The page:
This Savage Song (Monsters of Verity #1) by Victoria Schwab
Published July 5th, 2016 by Greenwillow Books
Genres Young Adult, Dystopia, Paranormal
Pages 464 pages
There is no such thing as safe in a city at war, a city overrun with monsters. Kate Harker and August Flynn are the heirs to their divided city, a city where the violence has begun to breed actual monsters. All Kate wants is to be as ruthless as her father, who lets the monsters roam free and makes humans pay for his protection. All August wants is to be human, as good hearted as his own father, to play a bigger role in protecting the innocent, but he is one of the monsters. One who can steal a soul with a simple strain of music. When the chance arises to keep an eye on Kate, who’s just been kicked out of his sixth boarding school and returned home, August jumps at the chance. But Kate discovers August’s secret and after a failed assassination attempt, the pair must flee for their lives.
The world of Verity is filled with a variety of monsters; Corsai, flesh-eating monsters who lurk in the shadows, Malchai, blood-drinking monsters and the very rarest, Sunai, soul-stealing monsters. Early in the book, the author explains that as violence increased in Verity, so did the monsters, as they are spawned by violent acts. Sunais are spanned from extremely violent acts, such as bombings and mass shootings and Malchai are spawned from murder. Corsai are spawned from violent crime, such as brutality assaulting someone. “Violence breeds violence.” I thought this was a very interesting concept and at least with the Sunai characters, such as August and his siblings, Ilsa and Leo, it helped explained some of their personality traits and behaviors. The author does a good job at making this a fairly creepy paranormal thriller and at the same time, I also felt that we really got to know the main characters Kate and August.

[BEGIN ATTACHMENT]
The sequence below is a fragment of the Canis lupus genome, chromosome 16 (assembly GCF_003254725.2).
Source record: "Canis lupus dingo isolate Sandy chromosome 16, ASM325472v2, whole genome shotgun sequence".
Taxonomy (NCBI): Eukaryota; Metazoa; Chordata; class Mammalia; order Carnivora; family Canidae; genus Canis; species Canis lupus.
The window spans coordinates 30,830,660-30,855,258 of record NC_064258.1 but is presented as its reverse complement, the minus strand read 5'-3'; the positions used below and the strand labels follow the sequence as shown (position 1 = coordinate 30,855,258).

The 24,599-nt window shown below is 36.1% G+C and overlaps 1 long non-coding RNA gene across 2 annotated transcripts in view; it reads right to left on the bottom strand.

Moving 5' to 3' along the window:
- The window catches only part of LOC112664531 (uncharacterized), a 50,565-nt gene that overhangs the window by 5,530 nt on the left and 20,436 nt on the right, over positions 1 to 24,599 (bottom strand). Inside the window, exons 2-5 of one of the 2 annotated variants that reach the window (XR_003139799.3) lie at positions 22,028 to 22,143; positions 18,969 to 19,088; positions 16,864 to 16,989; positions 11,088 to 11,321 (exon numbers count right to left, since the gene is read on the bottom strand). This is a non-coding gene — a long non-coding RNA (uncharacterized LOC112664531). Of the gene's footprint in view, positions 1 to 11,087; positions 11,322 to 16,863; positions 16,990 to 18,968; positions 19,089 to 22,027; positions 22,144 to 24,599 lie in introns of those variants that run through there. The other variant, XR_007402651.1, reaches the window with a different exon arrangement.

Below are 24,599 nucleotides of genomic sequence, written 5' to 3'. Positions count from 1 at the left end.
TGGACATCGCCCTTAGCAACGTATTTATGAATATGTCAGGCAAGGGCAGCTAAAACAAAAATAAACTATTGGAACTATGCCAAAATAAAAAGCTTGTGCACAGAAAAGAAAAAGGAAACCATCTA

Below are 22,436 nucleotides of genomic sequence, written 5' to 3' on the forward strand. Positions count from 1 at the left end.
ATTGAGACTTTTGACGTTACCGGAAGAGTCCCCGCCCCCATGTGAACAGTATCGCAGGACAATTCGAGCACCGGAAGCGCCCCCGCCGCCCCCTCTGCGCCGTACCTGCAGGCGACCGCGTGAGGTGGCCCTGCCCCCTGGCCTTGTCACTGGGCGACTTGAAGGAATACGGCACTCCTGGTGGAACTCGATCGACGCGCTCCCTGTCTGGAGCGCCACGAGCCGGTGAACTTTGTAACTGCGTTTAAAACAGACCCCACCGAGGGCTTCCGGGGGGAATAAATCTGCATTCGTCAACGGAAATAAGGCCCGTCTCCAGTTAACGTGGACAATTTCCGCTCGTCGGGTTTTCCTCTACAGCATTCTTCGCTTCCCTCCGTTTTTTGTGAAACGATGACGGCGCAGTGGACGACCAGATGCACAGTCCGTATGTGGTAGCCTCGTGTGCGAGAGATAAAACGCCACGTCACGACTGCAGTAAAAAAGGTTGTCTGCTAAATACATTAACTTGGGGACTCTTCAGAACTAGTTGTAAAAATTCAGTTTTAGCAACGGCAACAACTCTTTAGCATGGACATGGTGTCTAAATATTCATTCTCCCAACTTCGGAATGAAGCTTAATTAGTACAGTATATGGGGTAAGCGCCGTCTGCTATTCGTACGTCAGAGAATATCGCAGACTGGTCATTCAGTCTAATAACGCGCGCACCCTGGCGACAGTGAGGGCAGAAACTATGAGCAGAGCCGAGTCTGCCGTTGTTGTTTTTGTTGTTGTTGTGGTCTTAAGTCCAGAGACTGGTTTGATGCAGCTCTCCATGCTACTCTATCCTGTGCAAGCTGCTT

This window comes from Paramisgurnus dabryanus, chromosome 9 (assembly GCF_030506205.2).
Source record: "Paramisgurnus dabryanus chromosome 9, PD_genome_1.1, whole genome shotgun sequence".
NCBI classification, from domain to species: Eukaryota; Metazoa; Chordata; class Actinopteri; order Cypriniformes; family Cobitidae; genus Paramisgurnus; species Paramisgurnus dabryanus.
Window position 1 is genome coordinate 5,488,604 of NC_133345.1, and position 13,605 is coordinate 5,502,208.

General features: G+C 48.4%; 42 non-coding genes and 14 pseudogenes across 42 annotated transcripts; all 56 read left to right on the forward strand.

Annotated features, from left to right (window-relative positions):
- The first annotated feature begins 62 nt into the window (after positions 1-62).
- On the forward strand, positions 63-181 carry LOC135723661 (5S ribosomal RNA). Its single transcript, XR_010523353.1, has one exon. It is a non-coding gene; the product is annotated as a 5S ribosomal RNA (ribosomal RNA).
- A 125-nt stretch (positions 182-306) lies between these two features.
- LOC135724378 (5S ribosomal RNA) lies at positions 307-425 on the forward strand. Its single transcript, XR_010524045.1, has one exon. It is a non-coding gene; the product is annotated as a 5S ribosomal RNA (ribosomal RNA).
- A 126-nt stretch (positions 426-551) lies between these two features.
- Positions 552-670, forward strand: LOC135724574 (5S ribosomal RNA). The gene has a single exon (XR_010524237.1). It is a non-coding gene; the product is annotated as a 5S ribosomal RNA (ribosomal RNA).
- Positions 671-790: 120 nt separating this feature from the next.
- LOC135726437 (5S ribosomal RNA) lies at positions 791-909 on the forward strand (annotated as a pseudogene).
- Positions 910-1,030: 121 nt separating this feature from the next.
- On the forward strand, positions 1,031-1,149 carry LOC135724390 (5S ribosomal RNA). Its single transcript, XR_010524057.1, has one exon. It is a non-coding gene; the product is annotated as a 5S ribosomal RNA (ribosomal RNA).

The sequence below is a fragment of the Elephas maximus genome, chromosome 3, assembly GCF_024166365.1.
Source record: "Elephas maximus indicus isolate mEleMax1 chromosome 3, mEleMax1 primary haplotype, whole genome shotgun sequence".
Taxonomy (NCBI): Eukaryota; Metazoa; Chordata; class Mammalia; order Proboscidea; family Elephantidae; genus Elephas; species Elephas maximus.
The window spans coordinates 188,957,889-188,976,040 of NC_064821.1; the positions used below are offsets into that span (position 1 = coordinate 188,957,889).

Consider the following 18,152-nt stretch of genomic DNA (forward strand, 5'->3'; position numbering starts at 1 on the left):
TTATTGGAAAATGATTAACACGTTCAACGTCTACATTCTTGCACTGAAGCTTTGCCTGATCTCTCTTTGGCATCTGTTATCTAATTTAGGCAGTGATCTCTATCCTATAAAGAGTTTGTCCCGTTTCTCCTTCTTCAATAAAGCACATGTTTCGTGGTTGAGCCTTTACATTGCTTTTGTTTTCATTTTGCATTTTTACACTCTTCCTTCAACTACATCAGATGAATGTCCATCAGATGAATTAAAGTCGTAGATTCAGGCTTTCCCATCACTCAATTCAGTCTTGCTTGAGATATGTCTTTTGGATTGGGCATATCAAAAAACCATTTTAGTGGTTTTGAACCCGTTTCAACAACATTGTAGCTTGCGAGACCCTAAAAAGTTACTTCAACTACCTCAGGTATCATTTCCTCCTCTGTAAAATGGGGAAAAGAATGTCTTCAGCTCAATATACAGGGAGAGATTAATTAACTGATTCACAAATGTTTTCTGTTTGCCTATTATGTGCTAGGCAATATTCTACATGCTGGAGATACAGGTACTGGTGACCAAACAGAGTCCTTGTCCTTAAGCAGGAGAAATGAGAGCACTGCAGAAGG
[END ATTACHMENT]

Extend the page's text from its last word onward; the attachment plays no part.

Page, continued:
The book is written from a third person narrative and the chapters flip back and forth from August to Kate. Kate is a fiercely independent character, but at the same time is desperately seeking both the attention and approval of her father when she finally returns to Verity. August to me, seems very quiet and soft spoken; he just wants to be human and although he tries to resist very hard to resist what he is, he is still a monster. Kate figures out what August really is pretty quickly but hasn’t confronted him about it when the assassination attempt occurs. The pair is forced to flee together to stay alive, which causes both of them to make some very difficult decisions involving their loyalty, family and their future. Overall, I really enjoyed this book. It was an interesting perspective on a dystopian world filled with monsters. And although I will admit, I really enjoy romance, it was nice to read a YA fantasy/paranormal book that did not really have any romance at all. I really enjoy the author’s writing (this was the first book I read by her) and look forward to not only the sequel to this book, but reading her other series as well. Happy reading!